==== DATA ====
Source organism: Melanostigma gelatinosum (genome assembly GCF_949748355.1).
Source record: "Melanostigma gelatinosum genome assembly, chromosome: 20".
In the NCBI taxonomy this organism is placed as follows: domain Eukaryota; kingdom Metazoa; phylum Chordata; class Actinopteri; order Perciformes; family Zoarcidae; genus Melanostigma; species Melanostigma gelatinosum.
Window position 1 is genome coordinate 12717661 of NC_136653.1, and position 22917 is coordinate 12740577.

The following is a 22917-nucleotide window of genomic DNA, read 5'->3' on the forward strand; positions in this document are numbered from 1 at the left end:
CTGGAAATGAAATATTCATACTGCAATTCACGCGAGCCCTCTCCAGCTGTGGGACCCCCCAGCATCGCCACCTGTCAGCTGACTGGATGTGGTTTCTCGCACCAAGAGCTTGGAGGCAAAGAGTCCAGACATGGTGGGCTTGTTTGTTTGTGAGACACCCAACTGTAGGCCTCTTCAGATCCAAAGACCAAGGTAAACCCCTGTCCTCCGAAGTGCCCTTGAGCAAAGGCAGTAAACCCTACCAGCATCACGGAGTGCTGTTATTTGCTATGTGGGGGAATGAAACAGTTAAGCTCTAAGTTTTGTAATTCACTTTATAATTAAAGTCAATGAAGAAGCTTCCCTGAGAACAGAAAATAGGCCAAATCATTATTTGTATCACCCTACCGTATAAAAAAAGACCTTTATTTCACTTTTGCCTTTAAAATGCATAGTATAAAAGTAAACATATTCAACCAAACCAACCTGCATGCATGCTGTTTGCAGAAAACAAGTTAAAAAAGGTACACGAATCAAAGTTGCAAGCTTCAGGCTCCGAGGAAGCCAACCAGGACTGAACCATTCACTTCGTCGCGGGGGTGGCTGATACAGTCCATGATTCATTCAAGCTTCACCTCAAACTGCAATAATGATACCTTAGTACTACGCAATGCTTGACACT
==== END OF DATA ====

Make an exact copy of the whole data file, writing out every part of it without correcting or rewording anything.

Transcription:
Source organism: Melanostigma gelatinosum (genome assembly GCF_949748355.1).
Source record: "Melanostigma gelatinosum genome assembly, chromosome: 20".
In the NCBI taxonomy this organism is placed as follows: domain Eukaryota; kingdom Metazoa; phylum Chordata; class Actinopteri; order Perciformes; family Zoarcidae; genus Melanostigma; species Melanostigma gelatinosum.
Window position 1 is genome coordinate 12717661 of NC_136653.1, and position 22917 is coordinate 12740577.

The following is a 22917-nucleotide window of genomic DNA, read 5'->3' on the forward strand; positions in this document are numbered from 1 at the left end:
CTGGAAATGAAATATTCATACTGCAATTCACGCGAGCCCTCTCCAGCTGTGGGACCCCCCAGCATCGCCACCTGTCAGCTGACTGGATGTGGTTTCTCGCACCAAGAGCTTGGAGGCAAAGAGTCCAGACATGGTGGGCTTGTTTGTTTGTGAGACACCCAACTGTAGGCCTCTTCAGATCCAAAGACCAAGGTAAACCCCTGTCCTCCGAAGTGCCCTTGAGCAAAGGCAGTAAACCCTACCAGCATCACGGAGTGCTGTTATTTGCTATGTGGGGGAATGAAACAGTTAAGCTCTAAGTTTTGTAATTCACTTTATAATTAAAGTCAATGAAGAAGCTTCCCTGAGAACAGAAAATAGGCCAAATCATTATTTGTATCACCCTACCGTATAAAAAAAGACCTTTATTTCACTTTTGCCTTTAAAATGCATAGTATAAAAGTAAACATATTCAACCAAACCAACCTGCATGCATGCTGTTTGCAGAAAACAAGTTAAAAAAGGTACACGAATCAAAGTTGCAAGCTTCAGGCTCCGAGGAAGCCAACCAGGACTGAACCATTCACTTCGTCGCGGGGGTGGCTGATACAGTCCATGATTCATTCAAGCTTCACCTCAAACTGCAATAATGATACCTTAGTACTACGCAATGCTTGACACT